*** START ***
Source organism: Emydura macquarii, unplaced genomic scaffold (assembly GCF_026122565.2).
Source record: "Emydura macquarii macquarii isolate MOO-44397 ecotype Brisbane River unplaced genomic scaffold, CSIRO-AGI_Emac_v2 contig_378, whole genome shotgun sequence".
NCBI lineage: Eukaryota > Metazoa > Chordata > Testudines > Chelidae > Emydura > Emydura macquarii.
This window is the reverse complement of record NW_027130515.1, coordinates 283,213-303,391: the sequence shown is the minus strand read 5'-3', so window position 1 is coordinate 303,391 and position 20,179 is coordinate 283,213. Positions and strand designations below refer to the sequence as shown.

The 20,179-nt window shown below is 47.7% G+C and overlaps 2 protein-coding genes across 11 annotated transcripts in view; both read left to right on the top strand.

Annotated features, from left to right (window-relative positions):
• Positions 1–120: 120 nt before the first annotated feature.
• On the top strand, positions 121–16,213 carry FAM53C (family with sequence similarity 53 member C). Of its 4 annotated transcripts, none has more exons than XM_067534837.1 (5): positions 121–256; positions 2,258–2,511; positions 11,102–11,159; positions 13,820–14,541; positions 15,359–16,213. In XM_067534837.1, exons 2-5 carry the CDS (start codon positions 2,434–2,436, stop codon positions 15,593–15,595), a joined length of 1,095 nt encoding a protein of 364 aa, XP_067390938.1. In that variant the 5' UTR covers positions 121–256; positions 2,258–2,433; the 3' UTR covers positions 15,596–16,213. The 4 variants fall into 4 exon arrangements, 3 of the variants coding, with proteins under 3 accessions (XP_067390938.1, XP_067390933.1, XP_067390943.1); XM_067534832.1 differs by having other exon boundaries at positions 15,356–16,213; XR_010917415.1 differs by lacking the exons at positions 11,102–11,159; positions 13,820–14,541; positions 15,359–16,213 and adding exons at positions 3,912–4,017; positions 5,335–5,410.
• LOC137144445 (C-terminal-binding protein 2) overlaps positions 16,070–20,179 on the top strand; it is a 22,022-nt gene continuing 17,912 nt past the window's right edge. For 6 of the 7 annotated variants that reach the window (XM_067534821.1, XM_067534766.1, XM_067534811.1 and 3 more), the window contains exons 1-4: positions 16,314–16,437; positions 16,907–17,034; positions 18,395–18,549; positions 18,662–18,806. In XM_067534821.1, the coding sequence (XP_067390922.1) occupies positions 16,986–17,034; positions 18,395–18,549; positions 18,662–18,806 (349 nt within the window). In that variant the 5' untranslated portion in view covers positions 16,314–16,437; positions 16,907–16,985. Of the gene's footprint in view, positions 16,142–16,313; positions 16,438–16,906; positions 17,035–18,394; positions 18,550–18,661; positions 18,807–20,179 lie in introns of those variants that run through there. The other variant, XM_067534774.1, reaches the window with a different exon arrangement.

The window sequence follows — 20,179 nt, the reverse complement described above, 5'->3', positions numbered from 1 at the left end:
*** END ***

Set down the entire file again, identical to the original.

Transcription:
Source organism: Emydura macquarii, unplaced genomic scaffold (assembly GCF_026122565.2).
Source record: "Emydura macquarii macquarii isolate MOO-44397 ecotype Brisbane River unplaced genomic scaffold, CSIRO-AGI_Emac_v2 contig_378, whole genome shotgun sequence".
NCBI lineage: Eukaryota > Metazoa > Chordata > Testudines > Chelidae > Emydura > Emydura macquarii.
This window is the reverse complement of record NW_027130515.1, coordinates 283,213-303,391: the sequence shown is the minus strand read 5'-3', so window position 1 is coordinate 303,391 and position 20,179 is coordinate 283,213. Positions and strand designations below refer to the sequence as shown.

The 20,179-nt window shown below is 47.7% G+C and overlaps 2 protein-coding genes across 11 annotated transcripts in view; both read left to right on the top strand.

Annotated features, from left to right (window-relative positions):
• Positions 1–120: 120 nt before the first annotated feature.
• On the top strand, positions 121–16,213 carry FAM53C (family with sequence similarity 53 member C). Of its 4 annotated transcripts, none has more exons than XM_067534837.1 (5): positions 121–256; positions 2,258–2,511; positions 11,102–11,159; positions 13,820–14,541; positions 15,359–16,213. In XM_067534837.1, exons 2-5 carry the CDS (start codon positions 2,434–2,436, stop codon positions 15,593–15,595), a joined length of 1,095 nt encoding a protein of 364 aa, XP_067390938.1. In that variant the 5' UTR covers positions 121–256; positions 2,258–2,433; the 3' UTR covers positions 15,596–16,213. The 4 variants fall into 4 exon arrangements, 3 of the variants coding, with proteins under 3 accessions (XP_067390938.1, XP_067390933.1, XP_067390943.1); XM_067534832.1 differs by having other exon boundaries at positions 15,356–16,213; XR_010917415.1 differs by lacking the exons at positions 11,102–11,159; positions 13,820–14,541; positions 15,359–16,213 and adding exons at positions 3,912–4,017; positions 5,335–5,410.
• LOC137144445 (C-terminal-binding protein 2) overlaps positions 16,070–20,179 on the top strand; it is a 22,022-nt gene continuing 17,912 nt past the window's right edge. For 6 of the 7 annotated variants that reach the window (XM_067534821.1, XM_067534766.1, XM_067534811.1 and 3 more), the window contains exons 1-4: positions 16,314–16,437; positions 16,907–17,034; positions 18,395–18,549; positions 18,662–18,806. In XM_067534821.1, the coding sequence (XP_067390922.1) occupies positions 16,986–17,034; positions 18,395–18,549; positions 18,662–18,806 (349 nt within the window). In that variant the 5' untranslated portion in view covers positions 16,314–16,437; positions 16,907–16,985. Of the gene's footprint in view, positions 16,142–16,313; positions 16,438–16,906; positions 17,035–18,394; positions 18,550–18,661; positions 18,807–20,179 lie in introns of those variants that run through there. The other variant, XM_067534774.1, reaches the window with a different exon arrangement.

The window sequence follows — 20,179 nt, the reverse complement described above, 5'->3', positions numbered from 1 at the left end: